vSphere 6, vSAN 6 & Other Key Announcements from VMware PEX
Well, there’s nothing like coming back to the beautiful 4 ft. of New England snow after having been in the temperate climate of the Bay Area for the past week. Might be time to consider becoming a snowbird! In any case, there was a lot of news coming out of the VMware Partner Exchange (PEX) event over the course of the past week. The 3 major announcements were vSphere 6.0, vSAN 6.0, and the VMware/Google partnership. There was also some interesting news from EMC in relation to their highly anticipated launch into the hyper-converged market and the announcement of VSPEX Blue. Today, I’ll cover the highlights of these announcements starting with vSphere 6.0.
vSphere 6.0 represents one of the, if not the, biggest launches in the history of VMware. The core themes of vSphere 6 are scale and elasticity. I won’t go through every new bell and whistle in this post but will focus on the highlights which include increased scale, cloud readiness and elasticity, storage, and high availability improvements. First, on the scaling front, basically, everything has doubled from vSphere 5.5: 64 hosts per cluster rather than 32, 12TB of RAM per host, 480 CPUs per host, etc. When it comes to individual VMs, the same holds true with support for 128 vCPUs and 4TB RAM per VM. I would love to see a system that runs VMs of that scale!
In the cloud readiness/elasticity arena, we now have more truly federated vCenters with shared catalogs, templates, etc. between them. WAY better than the simple Linked Mode of the past. We also finally have the long-awaited long-distance vMotion capability supporting up to 100ms of latency and breaking the old layer 2 network boundaries. However, beware of the large pipes required to really make it sing! Perhaps one of the most interesting new features is Instant Clone, which allows instantaneously cloning a running VM in memory. This is going to be a great leap forward for developers, virtual desktop environments, or anywhere else where fast cloning can be utilized.
On the storage front, we saw the official introduction of Virtual Volumes (vVOL) into vSphere. Essentially, vVOL enables storage management at the VM rather than the LUN level which can greatly simplify management. This has been talked about for several years but is now finally a reality and we should see the majority of storage vendors offering supporting solutions very soon. We also saw that vSphere Data Protection Advanced (vDPA) is now just rolled into the vSphere product rather than requiring additional licensing. If you’re an EMC Avamar customer, this is great news as you’ll be able to integrate and replicate your vDPA backups to your physical Avamar appliances. If you’ve been looking at vSphere replication, there are some great enhancements there as well, including network compression and fast full sync. In the HA area, we’ve long-awaited multi-vCPU(up to 4) support for Fault Tolerance. I believe we’ll see some actual use of this cool new feature now that it can protect higher-end VMs.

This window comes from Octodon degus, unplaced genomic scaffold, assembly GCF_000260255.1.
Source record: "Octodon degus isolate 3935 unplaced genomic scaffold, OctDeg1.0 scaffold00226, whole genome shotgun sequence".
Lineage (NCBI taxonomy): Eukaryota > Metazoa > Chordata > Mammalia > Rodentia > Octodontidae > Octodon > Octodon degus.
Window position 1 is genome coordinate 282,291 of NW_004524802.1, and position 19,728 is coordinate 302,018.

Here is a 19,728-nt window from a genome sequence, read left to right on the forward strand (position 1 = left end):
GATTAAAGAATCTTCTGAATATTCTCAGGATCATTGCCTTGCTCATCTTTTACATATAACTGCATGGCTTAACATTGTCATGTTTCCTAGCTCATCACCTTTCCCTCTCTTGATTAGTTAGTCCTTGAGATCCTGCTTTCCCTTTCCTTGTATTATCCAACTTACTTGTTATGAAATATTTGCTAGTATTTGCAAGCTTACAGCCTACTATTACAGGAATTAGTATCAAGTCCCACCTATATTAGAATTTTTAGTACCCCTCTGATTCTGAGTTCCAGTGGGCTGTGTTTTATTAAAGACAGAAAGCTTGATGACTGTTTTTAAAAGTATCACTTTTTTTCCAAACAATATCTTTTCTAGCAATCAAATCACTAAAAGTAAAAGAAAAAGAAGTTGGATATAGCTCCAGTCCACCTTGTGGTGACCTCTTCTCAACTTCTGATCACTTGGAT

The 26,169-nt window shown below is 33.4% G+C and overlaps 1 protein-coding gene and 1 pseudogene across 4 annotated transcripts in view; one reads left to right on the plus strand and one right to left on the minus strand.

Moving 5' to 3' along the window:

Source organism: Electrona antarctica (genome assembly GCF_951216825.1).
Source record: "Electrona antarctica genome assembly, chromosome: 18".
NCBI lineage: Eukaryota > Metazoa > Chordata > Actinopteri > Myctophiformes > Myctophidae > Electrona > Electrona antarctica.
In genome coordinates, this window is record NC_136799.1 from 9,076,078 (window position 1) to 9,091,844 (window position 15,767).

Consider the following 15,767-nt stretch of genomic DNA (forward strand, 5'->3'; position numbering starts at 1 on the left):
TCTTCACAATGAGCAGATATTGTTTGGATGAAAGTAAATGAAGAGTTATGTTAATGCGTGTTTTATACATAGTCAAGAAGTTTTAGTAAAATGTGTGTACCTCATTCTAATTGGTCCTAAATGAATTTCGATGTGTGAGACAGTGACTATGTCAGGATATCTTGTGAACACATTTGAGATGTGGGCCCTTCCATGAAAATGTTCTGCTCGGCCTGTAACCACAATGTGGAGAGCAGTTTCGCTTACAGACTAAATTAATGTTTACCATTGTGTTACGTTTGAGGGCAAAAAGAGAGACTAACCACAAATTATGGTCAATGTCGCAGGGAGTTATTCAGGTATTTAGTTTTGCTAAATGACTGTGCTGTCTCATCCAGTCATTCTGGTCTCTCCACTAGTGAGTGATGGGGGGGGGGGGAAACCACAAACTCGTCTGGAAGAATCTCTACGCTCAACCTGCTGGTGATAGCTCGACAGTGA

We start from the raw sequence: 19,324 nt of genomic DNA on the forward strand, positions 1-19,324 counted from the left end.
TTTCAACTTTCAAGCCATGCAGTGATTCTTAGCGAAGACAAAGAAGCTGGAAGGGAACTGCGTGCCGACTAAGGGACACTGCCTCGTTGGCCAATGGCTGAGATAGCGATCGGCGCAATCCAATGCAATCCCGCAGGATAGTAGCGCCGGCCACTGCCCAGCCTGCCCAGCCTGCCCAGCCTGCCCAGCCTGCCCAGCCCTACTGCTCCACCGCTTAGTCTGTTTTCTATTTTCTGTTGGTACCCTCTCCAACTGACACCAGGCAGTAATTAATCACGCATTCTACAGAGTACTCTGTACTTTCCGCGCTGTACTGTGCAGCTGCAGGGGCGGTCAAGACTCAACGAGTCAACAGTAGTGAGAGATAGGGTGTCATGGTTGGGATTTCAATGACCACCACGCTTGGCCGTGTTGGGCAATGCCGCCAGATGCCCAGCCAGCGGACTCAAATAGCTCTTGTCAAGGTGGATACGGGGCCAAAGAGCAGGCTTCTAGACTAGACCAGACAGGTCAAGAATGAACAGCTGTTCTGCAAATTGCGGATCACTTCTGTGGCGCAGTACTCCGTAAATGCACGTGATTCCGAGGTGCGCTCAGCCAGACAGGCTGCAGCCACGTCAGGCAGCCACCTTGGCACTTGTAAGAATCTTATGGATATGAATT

vSAN 6.0 was rolled out as part of the vSphere 6.0 announcement. As you probably know, vSAN is the idea of taking local server storage across multiple hosts and clustering it together to create a pool of primary storage capacity without the requirement of a traditional external shared storage architecture. vSAN 1.0 was released a little more than a year ago and is the underlying foundation of the EVO:Rail hyper-converged solutions on the market today. The problem was, while it did work, vSAN 1.0 was missing several capabilities required to really bring it into the production primary storage conversation. Many of those missing links are now filled in with vSAN 6.0.
vSAN 6.0 now supports an ‘all flash’ configuration allowing persistent data to be stored on the flash drives, whereas in 1.0 the flash was used only for caching. We also have a new file system format with vSAN 6.0, providing much more efficient snapshots and increased overall performance. Support for VMDKs up to 62TB and up to 64 vSAN nodes in a cluster bring it online with the new vSphere 6 max configs.
On the HA front, with vSAN 6.0, you can now have fault domains. This basically gives you the ability to recover from a full rack failure, as well as a host failure (assuming you have a good number of hosts in your cluster). Finally, there is greater visibility from a health and troubleshooting perspective built into vSAN 6.0, which should allow it to find its way into more production environments.
The final big announcement at the event was the partnership with Google to provide some of the Google cloud services within the vCloud Air platform. My colleague Tim Cook will be posting a separate segment covering the details of that partnership.
So, when can you download the bits and get all of this goodness in your own environment? Well, I don’t have a hard date, but my guess is we’ll see the GA code released sometime before the end of March. As always, feel free to reach out if you would like more information.